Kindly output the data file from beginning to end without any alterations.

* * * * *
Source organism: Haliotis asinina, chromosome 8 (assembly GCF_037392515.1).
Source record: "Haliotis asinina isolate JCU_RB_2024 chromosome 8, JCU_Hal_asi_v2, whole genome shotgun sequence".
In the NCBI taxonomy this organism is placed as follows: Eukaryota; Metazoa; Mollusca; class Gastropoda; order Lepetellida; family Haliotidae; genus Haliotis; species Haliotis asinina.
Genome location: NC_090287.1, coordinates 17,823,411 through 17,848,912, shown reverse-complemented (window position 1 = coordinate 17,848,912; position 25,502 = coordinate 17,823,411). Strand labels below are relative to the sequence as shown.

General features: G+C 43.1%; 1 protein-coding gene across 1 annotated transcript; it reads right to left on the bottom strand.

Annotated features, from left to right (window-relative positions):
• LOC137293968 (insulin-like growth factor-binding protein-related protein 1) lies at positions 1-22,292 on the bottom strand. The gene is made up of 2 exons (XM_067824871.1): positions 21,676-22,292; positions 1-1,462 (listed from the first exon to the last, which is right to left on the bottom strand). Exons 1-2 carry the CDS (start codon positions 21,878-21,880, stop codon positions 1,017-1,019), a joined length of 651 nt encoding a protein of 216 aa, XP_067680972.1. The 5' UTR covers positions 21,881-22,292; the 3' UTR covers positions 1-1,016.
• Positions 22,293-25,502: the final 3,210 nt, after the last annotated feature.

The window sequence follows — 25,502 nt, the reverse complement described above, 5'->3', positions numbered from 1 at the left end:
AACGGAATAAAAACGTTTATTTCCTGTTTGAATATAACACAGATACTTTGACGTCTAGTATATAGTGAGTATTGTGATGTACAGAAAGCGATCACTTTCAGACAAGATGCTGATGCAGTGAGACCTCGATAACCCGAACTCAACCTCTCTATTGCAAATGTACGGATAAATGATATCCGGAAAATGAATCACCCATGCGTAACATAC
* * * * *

Source organism: Haliotis asinina, chromosome 8 (assembly GCF_037392515.1).
Source record: "Haliotis asinina isolate JCU_RB_2024 chromosome 8, JCU_Hal_asi_v2, whole genome shotgun sequence".
In the NCBI taxonomy this organism is placed as follows: Eukaryota; Metazoa; Mollusca; class Gastropoda; order Lepetellida; family Haliotidae; genus Haliotis; species Haliotis asinina.
Genome location: NC_090287.1, coordinates 17,823,411 through 17,848,912, shown reverse-complemented (window position 1 = coordinate 17,848,912; position 25,502 = coordinate 17,823,411). Strand labels below are relative to the sequence as shown.

General features: G+C 43.1%; 1 protein-coding gene across 1 annotated transcript; it reads right to left on the bottom strand.

Annotated features, from left to right (window-relative positions):
• LOC137293968 (insulin-like growth factor-binding protein-related protein 1) lies at positions 1-22,292 on the bottom strand. The gene is made up of 2 exons (XM_067824871.1): positions 21,676-22,292; positions 1-1,462 (listed from the first exon to the last, which is right to left on the bottom strand). Exons 1-2 carry the CDS (start codon positions 21,878-21,880, stop codon positions 1,017-1,019), a joined length of 651 nt encoding a protein of 216 aa, XP_067680972.1. The 5' UTR covers positions 21,881-22,292; the 3' UTR covers positions 1-1,016.
• Positions 22,293-25,502: the final 3,210 nt, after the last annotated feature.

The window sequence follows — 25,502 nt, the reverse complement described above, 5'->3', positions numbered from 1 at the left end:
AACGGAATAAAAACGTTTATTTCCTGTTTGAATATAACACAGATACTTTGACGTCTAGTATATAGTGAGTATTGTGATGTACAGAAAGCGATCACTTTCAGACAAGATGCTGATGCAGTGAGACCTCGATAACCCGAACTCAACCTCTCTATTGCAAATGTACGGATAAATGATATCCGGAAAATGAATCACCCATGCGTAACATAC